I could not shed a tear,” remembers Mary after the loss of her father. She adds, “Yet I was inconsolable for weeks after my dog died a year later, even though I knew that she was old and sick. I often feel so confused and guilty.”
Losing someone or something and the bereavement that follows happens to everyone at some point in their lives. Everyone grieves in different ways and for different periods of time. There is no timeline for getting over the loss of someone or something that is cherished.
Stages of grief
Renowned psychiatrist Elisabeth Kubler-Ross, who studied terminal illnesses, identified five different stages of grief—denial, anger, bargaining, depression and acceptance. The stages help us to name and understand how a grieving individual is able to express their feelings. They are not linear steps and can be experienced differently by different people. Other research models illustrate similar concepts.
Experiencing grief during special occasions like holidays, birthdays or anniversaries can be especially challenging. Some can feel crippling despair, while others are emotionally desensitized. The pandemic has also caused many sudden losses resulting in feelings of anger and rage because of the unique circumstances of isolation and lack of closure. Experiencing a roller coaster of emotions is a natural response to any loss.
Grief is universal
Everyone who goes through a loss will experience grief. “Mourning can last for months or years. Generally, pain is tempered as time passes and as the bereaved adapts to life without a loved one,” says Mayo Clinic. But, “If you’re uncertain about whether your grieving process is normal, consult your health care professional.” There are resources that can help people move through the grieving process.
“First of all, we cannot compare our grief,” emphasizes Heidi Smith, director of the Center for Grief Education and Support at Seasons Hospice. She states, “There are so many layers to grief, and there is no right or wrong way to feel. Loss truly takes a piece of our heart.” Smith also points out that it is important to communicate with others about our grief. Support groups, counselors, faith communities and other services can help in the recovery process. It is essential to ask for help.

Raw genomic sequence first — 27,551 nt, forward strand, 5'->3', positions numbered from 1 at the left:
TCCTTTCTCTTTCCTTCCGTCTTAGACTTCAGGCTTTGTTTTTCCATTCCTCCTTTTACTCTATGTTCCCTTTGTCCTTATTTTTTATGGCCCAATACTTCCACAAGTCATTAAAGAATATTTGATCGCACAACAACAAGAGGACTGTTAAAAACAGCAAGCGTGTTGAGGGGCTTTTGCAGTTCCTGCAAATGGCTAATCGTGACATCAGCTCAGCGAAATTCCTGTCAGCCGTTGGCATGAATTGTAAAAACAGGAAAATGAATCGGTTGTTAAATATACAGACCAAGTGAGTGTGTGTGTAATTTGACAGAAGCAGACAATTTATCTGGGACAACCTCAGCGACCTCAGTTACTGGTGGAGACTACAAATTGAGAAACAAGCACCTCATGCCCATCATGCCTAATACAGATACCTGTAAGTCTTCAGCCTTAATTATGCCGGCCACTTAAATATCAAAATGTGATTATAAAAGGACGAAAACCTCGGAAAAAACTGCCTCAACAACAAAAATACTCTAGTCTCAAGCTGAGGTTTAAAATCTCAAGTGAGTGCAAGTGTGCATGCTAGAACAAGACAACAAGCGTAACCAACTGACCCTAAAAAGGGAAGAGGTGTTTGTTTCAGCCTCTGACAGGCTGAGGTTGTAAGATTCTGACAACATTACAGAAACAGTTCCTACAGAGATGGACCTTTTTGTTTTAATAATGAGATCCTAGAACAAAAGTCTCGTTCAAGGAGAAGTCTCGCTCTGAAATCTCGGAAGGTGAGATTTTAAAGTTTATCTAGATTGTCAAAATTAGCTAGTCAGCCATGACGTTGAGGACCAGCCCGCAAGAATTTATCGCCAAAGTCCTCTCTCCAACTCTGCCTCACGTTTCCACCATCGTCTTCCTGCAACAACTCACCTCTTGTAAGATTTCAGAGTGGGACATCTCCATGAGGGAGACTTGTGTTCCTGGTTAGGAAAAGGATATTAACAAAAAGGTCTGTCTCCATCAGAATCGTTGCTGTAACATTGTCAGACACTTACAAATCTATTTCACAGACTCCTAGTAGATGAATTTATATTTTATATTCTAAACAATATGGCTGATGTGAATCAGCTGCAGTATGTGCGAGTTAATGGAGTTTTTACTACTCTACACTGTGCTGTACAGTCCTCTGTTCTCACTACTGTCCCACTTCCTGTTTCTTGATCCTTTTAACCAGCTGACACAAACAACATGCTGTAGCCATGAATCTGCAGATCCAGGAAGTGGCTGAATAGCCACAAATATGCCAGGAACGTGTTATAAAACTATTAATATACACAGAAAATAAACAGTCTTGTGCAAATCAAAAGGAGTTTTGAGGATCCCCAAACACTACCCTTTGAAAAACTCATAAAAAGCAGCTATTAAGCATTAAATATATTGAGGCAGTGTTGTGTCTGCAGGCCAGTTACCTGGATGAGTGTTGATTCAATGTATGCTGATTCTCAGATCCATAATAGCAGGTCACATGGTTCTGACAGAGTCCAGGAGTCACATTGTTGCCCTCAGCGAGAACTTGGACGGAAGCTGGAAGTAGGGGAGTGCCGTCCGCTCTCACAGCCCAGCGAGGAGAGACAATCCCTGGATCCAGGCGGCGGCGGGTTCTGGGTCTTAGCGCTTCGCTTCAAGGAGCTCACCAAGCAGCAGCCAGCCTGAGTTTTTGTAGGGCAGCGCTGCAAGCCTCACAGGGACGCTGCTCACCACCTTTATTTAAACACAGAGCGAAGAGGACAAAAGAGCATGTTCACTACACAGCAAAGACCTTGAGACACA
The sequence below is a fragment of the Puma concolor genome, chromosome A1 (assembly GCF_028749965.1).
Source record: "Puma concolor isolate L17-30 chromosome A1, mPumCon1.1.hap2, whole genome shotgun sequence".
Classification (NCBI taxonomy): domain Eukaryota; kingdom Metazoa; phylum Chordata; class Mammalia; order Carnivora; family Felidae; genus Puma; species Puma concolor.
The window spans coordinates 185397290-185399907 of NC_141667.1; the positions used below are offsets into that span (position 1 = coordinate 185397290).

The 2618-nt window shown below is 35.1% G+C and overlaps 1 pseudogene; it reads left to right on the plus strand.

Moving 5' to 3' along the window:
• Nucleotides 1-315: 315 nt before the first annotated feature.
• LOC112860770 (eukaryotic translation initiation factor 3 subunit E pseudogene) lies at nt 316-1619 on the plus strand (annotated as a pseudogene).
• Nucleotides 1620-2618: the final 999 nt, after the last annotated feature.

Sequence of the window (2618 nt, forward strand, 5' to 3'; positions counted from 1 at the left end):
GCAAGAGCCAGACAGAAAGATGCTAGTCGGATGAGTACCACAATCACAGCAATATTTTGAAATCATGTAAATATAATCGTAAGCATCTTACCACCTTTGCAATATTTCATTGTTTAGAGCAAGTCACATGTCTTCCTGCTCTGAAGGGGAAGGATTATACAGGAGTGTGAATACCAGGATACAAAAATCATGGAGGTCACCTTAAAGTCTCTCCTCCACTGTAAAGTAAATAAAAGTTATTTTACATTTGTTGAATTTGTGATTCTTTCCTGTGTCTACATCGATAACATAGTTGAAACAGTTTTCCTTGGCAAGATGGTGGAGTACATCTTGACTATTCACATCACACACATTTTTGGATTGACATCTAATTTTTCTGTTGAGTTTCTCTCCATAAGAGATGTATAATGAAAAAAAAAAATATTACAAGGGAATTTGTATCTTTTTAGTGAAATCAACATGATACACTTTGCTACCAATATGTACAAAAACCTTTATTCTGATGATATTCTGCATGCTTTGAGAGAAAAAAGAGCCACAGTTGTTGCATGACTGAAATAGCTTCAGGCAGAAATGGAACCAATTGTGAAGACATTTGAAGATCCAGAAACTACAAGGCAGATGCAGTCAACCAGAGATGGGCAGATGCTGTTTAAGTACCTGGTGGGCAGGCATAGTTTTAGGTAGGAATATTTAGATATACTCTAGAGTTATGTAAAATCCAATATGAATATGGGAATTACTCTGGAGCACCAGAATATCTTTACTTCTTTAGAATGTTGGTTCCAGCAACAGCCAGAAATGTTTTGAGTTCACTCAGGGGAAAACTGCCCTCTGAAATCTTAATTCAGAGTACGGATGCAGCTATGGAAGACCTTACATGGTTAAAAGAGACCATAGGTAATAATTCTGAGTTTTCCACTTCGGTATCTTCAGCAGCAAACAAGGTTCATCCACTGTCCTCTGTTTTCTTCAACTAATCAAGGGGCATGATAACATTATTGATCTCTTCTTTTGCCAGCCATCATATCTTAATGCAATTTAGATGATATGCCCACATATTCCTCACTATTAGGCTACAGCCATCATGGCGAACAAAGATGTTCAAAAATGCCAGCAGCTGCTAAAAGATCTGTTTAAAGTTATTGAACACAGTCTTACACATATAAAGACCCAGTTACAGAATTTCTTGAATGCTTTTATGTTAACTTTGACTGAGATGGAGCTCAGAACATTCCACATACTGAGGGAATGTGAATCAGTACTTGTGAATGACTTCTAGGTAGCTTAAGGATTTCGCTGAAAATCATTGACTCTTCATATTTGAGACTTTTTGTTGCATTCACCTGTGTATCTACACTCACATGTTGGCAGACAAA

Time does not heal all wounds
After many personal tragedies, Rose Fitzgerald Kennedy famously said, “It has been said, ‘Time heals all wounds.’ I do not agree. The wounds remain. In time, the mind, protecting its sanity, covers them with scar tissue, and the pain lessens. But it is never gone.”
Jane remembers, after suddenly losing her husband in a car accident, that she was numb and in shock. It took about two years to finally accept what had happened. “I started scheduling certain hours to grieve,” she says. “I gave myself a specific time to heal, but then I knew I had to keep going for my children.” Now, 16 years after his death which occurred on their 16th wedding anniversary, Jane honors his memory with loving tributes and still allows herself time to grieve.
Grief is a necessary and important process that can last a lifetime. However, through mourning, people learn to adjust and rebuild. Being kind and compassionate, to oneself and with others, are important ways to cope. “Grief is the price we pay for love,” Queen Elizabeth II said during a condolence speech for the families of the victims of 9/11. Finding “good” aspects of grief can occur with planning, validation and support.
Dedicated to my loving Sandy, a beautiful soul ( – ) ::
- Seasons Hospice seasonshospice.org • 507-285-1930
- Mayo Clinic Hospice mayoclinic.org/departments-centers/hospice/sections/overview/ovc-20481745 • 507-284-4002
- “Journeying through Grief” by Kenneth C. Haugk
- “Bearing the Unbearable: Love, Loss, and the Heartbreaking Path of Grief” by Joanne Cacciatore
- “It’s OK That You’re Not OK: Meeting Grief and Loss in a Culture That Doesn’t Understand” by Megan Devine
- “Being Mortal: Medicine and What Matters in the End” by Atul Gawande